The Global Financial Crisis, Behavioural Finance and Financial Regulation: In Search of a New Orthodoxy

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The global financial crisis brought the world banking system to the brink of collapse. The continuing operation of financial markets became possible only after the extensive and costly public rescues of some very big banks. It also brought into sharp focus the inadequacies of the contemporary model of financial regulation both at the national and the global level. This article argues that some of the measures endorsed in the G20 Summit for the revamping of national and global financial regulation, such as increased disclosure and a stronger capital base, and others targeting the enhancement of market discipline will prove less effective than anticipated. The reason for that is that they largely ignore the behavioural elements of the crisis. Instead, what is required is a radical rethinking of the contemporary model of national and global financial regulation. This article suggests a set of far-reaching reforms for the overhaul of the regulatory framework governing the licensing and supervision of banking institutions. It also proposes the establishment of a global licensing and supervisory regime for transnational investment funds with systemic importance, eliminating most shadow banking operators. The catastrophic consequences of the crisis and the findings of behavioural finance provide solid support for these proposals.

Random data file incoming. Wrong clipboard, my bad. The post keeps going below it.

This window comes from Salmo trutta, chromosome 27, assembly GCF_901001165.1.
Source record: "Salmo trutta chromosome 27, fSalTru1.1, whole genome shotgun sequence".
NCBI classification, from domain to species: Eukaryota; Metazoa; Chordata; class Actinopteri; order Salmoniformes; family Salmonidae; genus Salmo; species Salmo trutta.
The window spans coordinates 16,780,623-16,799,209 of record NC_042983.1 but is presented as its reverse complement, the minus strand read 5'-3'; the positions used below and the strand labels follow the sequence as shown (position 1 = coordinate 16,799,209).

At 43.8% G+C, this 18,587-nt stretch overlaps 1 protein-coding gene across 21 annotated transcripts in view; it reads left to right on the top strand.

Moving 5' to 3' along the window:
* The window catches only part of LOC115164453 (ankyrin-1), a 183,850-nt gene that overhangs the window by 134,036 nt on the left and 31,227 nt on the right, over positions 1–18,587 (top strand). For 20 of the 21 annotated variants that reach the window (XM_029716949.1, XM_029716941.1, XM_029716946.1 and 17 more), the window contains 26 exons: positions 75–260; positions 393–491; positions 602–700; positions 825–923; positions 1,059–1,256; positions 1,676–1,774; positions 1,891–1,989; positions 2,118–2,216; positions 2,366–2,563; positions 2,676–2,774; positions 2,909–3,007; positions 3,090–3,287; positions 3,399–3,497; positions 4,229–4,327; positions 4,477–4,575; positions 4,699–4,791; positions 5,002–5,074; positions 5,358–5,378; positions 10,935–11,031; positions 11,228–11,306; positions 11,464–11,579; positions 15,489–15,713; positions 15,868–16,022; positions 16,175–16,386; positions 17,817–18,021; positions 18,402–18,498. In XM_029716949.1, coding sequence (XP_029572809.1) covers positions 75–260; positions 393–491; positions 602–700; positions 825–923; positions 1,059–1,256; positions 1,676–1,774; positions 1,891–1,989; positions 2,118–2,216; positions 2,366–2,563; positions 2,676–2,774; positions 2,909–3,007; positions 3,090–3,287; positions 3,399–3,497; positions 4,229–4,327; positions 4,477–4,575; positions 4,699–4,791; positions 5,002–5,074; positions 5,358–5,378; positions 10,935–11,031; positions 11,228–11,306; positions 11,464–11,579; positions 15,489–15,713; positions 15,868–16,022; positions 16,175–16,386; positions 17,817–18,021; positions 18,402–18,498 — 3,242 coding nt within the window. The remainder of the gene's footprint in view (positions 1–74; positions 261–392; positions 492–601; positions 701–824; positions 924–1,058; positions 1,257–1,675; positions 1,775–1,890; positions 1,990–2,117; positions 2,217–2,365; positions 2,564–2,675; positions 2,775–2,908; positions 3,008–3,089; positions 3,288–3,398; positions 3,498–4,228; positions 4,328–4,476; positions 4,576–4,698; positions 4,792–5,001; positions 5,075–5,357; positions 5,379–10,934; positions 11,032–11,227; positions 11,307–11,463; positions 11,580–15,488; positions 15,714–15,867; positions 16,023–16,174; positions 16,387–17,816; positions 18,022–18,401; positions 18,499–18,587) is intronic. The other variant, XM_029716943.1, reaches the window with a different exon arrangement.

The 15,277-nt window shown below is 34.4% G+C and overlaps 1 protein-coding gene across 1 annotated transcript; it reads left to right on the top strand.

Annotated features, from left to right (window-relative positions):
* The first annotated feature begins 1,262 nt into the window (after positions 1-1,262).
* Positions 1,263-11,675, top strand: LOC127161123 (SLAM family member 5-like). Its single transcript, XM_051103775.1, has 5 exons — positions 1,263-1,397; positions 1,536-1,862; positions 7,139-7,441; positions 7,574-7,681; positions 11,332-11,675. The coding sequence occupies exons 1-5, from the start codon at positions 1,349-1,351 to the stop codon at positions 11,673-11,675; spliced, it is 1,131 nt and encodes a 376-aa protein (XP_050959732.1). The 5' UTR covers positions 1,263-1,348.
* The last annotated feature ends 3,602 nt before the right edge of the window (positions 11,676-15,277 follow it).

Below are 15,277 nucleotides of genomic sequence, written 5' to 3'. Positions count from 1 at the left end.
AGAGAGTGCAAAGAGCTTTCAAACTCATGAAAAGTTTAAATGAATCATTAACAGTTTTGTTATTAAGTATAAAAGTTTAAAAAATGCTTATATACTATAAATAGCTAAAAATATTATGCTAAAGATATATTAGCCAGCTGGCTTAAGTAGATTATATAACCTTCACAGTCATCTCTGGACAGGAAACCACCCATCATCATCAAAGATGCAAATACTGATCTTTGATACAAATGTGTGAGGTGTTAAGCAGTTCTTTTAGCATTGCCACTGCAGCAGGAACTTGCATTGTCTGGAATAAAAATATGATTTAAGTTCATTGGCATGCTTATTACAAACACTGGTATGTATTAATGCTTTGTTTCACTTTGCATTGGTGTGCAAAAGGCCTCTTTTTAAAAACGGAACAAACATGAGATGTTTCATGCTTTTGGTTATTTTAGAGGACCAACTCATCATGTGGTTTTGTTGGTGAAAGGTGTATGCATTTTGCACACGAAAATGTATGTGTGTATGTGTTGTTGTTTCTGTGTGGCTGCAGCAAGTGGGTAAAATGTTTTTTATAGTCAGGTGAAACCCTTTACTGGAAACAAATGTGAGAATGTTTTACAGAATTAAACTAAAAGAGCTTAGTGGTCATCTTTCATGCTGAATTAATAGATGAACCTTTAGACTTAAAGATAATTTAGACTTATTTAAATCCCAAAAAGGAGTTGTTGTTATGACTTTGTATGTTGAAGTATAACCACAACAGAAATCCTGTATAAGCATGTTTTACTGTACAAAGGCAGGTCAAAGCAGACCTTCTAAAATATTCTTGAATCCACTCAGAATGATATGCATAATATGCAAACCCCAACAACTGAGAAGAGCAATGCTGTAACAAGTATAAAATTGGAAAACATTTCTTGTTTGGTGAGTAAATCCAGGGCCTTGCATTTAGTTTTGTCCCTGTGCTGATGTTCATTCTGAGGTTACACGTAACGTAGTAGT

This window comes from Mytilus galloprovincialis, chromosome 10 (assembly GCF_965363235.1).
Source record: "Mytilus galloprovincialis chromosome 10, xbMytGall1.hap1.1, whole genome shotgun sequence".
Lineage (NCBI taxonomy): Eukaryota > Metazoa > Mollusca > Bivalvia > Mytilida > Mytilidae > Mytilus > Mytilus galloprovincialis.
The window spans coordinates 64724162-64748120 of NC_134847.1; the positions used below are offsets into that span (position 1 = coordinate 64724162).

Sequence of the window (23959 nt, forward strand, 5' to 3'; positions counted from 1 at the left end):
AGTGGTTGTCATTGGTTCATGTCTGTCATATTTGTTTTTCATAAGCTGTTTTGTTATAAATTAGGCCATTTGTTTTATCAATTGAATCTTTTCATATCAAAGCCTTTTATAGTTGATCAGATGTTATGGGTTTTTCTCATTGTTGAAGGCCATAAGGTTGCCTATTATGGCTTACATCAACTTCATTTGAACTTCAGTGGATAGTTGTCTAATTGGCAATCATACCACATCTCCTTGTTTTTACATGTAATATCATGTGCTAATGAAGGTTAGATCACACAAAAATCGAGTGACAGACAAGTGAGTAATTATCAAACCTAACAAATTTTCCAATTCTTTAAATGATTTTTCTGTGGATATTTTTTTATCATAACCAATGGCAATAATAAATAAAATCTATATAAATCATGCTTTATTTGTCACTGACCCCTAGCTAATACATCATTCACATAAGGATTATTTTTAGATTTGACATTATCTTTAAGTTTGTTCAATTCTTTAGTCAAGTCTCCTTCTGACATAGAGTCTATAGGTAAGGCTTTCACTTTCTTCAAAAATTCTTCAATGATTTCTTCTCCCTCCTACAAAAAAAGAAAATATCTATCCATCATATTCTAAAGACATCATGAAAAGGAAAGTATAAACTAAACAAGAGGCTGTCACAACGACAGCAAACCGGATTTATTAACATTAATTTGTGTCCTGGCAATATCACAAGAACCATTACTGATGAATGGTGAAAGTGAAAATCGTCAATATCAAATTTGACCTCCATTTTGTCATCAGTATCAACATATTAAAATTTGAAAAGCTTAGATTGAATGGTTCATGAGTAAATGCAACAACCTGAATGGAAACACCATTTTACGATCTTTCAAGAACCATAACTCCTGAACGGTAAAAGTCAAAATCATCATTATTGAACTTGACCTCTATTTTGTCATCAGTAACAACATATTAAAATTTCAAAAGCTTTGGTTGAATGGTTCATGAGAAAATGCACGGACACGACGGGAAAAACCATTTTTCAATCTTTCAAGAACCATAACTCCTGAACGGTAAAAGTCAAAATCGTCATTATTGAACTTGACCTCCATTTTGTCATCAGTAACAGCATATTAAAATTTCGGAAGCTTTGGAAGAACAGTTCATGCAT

Original languageEnglish
Pages (from-to)23-59
Number of pages37
JournalJournal of Corporate Law Studies
Issue number1
Publication statusPublished - Apr 2009


  • Finance-Psychological aspects
  • Financial services industry-Law and legislation
  • Investments--Psychological aspects
  • International finance--Law and legislation
  • Financial crises
  • Banking law


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